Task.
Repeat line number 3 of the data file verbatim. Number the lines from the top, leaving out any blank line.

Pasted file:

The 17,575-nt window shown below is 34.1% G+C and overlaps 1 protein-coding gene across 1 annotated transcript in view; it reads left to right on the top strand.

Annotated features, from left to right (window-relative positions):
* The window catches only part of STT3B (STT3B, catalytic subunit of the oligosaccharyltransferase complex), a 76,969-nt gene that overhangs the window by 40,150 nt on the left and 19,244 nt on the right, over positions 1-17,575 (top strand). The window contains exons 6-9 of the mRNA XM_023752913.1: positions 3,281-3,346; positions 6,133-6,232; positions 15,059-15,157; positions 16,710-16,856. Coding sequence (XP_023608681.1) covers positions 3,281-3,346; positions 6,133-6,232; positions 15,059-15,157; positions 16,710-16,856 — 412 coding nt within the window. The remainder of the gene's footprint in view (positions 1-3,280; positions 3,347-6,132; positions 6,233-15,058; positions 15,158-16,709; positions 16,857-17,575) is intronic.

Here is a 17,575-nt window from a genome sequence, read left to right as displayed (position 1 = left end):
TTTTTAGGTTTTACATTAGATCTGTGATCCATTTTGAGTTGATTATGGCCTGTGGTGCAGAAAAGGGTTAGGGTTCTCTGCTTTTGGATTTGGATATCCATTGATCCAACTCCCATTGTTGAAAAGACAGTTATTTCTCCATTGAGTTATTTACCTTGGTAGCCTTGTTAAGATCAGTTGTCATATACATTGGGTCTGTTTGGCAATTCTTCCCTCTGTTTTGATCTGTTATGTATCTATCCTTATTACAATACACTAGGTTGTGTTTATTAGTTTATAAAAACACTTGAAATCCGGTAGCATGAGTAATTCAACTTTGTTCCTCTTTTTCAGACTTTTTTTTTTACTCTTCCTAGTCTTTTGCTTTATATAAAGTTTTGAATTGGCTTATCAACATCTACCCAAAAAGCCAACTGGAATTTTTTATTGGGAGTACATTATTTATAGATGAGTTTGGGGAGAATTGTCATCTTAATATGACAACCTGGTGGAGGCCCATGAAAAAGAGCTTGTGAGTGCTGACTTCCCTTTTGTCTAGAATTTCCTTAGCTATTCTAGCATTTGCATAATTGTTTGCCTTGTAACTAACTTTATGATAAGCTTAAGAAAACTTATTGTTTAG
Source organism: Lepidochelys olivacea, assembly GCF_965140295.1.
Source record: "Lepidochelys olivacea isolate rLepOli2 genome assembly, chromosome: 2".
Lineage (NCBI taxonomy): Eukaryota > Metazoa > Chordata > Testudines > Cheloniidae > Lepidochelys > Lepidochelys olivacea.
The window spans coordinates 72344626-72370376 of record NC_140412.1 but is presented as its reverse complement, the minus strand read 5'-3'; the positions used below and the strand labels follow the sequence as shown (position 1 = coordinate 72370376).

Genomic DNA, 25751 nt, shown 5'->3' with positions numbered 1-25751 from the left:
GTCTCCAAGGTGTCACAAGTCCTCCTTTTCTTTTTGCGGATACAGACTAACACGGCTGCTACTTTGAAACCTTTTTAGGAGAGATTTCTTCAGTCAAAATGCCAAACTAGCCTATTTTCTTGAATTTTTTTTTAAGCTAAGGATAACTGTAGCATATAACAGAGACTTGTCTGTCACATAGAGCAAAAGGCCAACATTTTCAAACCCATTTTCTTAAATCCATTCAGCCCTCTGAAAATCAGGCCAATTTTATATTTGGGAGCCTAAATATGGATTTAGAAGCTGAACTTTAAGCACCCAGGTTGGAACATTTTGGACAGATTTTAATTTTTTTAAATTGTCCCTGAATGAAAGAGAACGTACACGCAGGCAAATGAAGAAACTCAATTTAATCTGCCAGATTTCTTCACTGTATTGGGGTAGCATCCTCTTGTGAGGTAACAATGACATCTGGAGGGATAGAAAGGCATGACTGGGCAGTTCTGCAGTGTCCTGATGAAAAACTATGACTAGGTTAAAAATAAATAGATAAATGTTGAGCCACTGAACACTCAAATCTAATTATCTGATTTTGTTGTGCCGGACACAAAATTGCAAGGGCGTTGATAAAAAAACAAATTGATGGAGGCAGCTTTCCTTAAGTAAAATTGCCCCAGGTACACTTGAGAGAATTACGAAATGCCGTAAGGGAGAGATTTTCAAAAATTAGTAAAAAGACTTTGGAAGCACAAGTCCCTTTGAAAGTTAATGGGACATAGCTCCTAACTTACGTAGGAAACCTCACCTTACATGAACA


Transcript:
* The window catches only part of STT3B (STT3B, catalytic subunit of the oligosaccharyltransferase complex), a 76,969-nt gene that overhangs the window by 40,150 nt on the left and 19,244 nt on the right, over positions 1-17,575 (top strand). The window contains exons 6-9 of the mRNA XM_023752913.1: positions 3,281-3,346; positions 6,133-6,232; positions 15,059-15,157; positions 16,710-16,856. Coding sequence (XP_023608681.1) covers positions 3,281-3,346; positions 6,133-6,232; positions 15,059-15,157; positions 16,710-16,856 — 412 coding nt within the window. The remainder of the gene's footprint in view (positions 1-3,280; positions 3,347-6,132; positions 6,233-15,058; positions 15,158-16,709; positions 16,857-17,575) is intronic.